Q: Power Forward was introduced some time ago. Is there ongoing activity?
A: Absolutely. We have recently added new members to PFI, and we now have 36 members. On the technical side, CPF 1.0 is in production. It provides a top-down methodology. CPF 1.1 is not only top-down, but also bottom-up, meaning that you can reuse IP with advanced low power techniques. Modeling for IP reuse with low-power techniques is extremely complex, and we have been working on it for almost two years. CPF 1.1 is now in an initial deployment stage and we’re getting feedback. We believe it’s far ahead of UPF [Unified Power Format].
The biggest problem [with power formats] is the consistency between all the different products. Within Cadence, we went through so much effort to make sure CPF worked across 10 or 12 business units. We created test suites. It must have taken hundreds of man years. I haven’t seen Mentor, Magma and Synopsys create any kind of task force to validate [UPF] or to have a test chip go out. Nobody talks about the flow, only about the format.
Q: What does the SiP initiative include?
A: Packages are very, very complex. With multiple die on the package, the complexity becomes extremely high. Depending on what kind of die you have – analog, RF, digital – there is suddenly another layer between the PCB and IC where decisions need to be made. Fortunately, we own PCB, we own packaging, and we own analog and digital. So we spent a lot of time making sure that you can do IC/package/board co-design. Today we have RF SiP and we have digital SiP.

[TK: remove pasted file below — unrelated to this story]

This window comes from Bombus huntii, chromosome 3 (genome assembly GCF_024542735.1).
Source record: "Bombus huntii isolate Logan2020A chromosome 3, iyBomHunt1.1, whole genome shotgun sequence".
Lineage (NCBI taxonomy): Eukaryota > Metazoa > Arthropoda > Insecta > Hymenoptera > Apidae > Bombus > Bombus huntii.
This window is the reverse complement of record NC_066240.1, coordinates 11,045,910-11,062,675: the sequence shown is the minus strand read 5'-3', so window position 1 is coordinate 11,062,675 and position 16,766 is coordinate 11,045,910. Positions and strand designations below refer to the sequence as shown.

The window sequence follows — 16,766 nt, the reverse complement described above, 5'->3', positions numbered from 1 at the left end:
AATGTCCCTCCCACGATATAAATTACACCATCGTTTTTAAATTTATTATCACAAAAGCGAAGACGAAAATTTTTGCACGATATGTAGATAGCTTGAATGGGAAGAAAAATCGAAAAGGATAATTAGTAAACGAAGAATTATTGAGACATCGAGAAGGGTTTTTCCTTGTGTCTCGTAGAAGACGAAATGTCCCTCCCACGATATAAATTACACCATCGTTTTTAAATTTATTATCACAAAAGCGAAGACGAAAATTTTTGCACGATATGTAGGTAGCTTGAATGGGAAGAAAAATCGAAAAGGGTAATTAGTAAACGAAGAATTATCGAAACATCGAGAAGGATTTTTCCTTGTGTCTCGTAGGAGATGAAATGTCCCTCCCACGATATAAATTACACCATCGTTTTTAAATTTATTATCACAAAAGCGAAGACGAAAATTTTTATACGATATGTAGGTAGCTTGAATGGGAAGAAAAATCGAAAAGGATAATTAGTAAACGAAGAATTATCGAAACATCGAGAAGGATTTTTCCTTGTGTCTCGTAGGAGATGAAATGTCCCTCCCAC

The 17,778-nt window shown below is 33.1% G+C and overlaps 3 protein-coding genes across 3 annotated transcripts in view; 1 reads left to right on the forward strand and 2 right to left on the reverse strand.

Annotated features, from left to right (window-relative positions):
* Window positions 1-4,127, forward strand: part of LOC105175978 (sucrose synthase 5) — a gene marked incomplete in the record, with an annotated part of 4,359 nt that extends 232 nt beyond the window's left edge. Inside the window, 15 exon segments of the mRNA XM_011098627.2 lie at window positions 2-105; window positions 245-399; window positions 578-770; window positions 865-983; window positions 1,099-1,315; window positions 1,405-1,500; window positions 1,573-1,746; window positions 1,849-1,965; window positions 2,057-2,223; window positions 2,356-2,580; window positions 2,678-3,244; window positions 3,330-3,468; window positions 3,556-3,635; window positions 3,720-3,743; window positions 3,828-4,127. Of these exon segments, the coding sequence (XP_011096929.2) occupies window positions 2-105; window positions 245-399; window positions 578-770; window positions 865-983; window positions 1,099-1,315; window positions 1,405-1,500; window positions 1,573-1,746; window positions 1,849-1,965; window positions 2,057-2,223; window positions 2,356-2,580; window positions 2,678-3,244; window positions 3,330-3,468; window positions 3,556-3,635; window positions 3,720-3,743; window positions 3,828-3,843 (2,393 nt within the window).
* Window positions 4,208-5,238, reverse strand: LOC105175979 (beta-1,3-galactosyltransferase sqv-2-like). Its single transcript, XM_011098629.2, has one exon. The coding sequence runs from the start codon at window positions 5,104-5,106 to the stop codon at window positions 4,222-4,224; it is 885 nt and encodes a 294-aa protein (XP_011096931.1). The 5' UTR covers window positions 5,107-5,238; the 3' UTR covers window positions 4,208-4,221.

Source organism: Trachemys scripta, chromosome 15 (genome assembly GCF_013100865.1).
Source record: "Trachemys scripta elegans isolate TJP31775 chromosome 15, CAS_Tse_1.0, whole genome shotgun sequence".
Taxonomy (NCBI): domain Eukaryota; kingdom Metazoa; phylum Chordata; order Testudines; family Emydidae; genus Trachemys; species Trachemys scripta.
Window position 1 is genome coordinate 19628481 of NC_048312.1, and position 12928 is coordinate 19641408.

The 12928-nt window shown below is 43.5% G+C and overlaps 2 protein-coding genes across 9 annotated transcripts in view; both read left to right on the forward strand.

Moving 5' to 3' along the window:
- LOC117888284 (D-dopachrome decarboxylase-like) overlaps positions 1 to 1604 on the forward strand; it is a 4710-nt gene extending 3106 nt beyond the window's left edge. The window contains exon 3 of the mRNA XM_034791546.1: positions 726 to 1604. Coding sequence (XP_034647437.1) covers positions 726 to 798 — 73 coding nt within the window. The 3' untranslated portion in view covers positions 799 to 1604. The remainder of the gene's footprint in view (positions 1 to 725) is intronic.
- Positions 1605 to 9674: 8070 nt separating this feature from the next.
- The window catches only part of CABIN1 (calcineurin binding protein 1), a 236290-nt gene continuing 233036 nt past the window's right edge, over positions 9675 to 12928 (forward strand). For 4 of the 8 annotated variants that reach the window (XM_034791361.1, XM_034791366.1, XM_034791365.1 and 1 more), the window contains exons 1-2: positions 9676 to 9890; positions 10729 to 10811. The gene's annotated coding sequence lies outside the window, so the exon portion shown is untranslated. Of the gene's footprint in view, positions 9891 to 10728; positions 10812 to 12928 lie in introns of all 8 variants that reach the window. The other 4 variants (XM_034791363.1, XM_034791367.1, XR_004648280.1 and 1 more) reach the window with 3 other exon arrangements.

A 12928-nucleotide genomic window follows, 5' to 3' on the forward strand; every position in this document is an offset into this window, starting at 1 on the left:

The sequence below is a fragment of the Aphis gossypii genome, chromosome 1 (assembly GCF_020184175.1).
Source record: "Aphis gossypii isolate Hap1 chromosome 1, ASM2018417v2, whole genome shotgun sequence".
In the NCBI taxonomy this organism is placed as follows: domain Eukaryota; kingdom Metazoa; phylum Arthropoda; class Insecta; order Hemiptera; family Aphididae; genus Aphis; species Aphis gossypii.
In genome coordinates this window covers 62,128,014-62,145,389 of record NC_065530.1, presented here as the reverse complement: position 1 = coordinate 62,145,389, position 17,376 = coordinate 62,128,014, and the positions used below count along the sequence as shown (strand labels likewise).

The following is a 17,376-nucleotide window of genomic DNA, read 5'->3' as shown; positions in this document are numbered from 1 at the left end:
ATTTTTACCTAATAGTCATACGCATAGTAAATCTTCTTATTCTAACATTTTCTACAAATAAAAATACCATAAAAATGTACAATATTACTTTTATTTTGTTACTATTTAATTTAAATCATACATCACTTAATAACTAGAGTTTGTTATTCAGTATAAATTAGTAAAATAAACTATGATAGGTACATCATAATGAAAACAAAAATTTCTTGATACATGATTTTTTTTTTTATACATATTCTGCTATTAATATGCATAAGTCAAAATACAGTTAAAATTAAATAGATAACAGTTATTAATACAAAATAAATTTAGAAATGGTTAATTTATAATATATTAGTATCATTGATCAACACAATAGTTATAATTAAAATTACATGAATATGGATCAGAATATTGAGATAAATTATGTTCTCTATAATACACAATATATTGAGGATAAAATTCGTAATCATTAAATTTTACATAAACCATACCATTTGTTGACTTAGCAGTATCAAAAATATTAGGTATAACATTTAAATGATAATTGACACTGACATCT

SiP is not by itself a big market, but the combined capability is very important for large customers. It becomes a strategically differentiating capability for those key customers.
Q: Does the initiative include 3D ICs and TSVs [through silicon vias]?
A: We have been working on TSVs for two years. TSMC’s TSV test chip was done with our tools. We are working aggressively in that space, and we’re doing it based on the existing infrastructure, rather than building a new platform. We believe the approach we’ve taken is an appropriate and workable solution.